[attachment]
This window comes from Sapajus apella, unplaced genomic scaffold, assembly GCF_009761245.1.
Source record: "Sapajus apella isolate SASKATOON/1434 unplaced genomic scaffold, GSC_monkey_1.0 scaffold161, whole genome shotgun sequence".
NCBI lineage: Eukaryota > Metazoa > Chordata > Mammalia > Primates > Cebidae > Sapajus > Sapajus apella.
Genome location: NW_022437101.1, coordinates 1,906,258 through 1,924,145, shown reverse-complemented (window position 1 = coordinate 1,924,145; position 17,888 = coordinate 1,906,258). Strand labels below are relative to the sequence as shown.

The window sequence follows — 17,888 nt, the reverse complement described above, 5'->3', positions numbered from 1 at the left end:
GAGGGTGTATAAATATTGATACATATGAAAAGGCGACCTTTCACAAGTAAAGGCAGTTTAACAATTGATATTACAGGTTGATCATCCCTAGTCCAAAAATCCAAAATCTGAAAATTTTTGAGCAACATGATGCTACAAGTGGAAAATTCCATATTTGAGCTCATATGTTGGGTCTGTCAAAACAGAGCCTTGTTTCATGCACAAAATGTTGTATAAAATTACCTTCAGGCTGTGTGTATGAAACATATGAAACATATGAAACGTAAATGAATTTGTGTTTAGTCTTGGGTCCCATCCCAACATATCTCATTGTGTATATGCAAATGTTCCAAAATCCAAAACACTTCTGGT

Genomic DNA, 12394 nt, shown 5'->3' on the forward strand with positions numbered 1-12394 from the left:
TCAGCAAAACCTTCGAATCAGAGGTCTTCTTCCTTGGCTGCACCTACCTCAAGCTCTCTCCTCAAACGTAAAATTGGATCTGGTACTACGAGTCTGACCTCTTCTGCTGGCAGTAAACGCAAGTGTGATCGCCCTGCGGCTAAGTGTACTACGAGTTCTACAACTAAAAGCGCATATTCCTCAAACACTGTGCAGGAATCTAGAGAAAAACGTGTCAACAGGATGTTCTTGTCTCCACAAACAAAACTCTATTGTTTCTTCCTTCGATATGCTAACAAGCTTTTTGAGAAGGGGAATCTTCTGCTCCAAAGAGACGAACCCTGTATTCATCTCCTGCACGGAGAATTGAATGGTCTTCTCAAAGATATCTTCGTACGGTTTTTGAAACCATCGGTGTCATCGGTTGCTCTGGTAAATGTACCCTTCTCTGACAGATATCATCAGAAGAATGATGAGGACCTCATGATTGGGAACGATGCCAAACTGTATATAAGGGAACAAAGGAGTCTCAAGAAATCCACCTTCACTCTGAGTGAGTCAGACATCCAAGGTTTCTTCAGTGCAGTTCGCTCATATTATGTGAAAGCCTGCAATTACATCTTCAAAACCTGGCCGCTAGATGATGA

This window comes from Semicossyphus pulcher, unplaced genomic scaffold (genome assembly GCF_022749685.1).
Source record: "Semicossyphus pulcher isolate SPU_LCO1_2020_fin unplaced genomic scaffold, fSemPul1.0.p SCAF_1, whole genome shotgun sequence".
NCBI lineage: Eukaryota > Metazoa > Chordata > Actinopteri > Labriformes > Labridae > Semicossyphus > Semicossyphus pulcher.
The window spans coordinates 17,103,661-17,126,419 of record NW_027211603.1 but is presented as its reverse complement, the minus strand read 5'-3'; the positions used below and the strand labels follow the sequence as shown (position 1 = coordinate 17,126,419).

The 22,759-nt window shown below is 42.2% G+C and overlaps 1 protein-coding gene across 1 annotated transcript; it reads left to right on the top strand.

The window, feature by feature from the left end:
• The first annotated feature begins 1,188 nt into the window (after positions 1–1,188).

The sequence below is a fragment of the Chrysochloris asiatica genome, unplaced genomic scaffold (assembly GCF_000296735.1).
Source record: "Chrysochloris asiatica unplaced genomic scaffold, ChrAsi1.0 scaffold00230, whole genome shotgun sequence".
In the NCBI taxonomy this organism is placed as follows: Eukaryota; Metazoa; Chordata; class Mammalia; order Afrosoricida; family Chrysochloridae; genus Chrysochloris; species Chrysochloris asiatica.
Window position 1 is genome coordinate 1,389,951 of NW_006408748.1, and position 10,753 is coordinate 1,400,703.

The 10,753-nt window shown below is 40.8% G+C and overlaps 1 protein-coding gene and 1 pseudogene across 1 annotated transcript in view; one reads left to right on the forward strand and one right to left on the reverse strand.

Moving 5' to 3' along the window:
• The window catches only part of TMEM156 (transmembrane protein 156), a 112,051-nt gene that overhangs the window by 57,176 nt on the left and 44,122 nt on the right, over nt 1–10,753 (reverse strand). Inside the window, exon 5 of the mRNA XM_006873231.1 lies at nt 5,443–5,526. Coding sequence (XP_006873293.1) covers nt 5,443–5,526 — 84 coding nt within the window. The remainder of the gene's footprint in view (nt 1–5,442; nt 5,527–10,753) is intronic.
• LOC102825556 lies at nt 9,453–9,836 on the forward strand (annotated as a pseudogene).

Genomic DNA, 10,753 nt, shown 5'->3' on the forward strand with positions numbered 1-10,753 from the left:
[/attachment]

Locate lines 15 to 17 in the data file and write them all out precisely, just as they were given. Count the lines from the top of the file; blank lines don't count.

• The first annotated feature begins 1,188 nt into the window (after positions 1–1,188).

The sequence below is a fragment of the Chrysochloris asiatica genome, unplaced genomic scaffold (assembly GCF_000296735.1).
Source record: "Chrysochloris asiatica unplaced genomic scaffold, ChrAsi1.0 scaffold00230, whole genome shotgun sequence".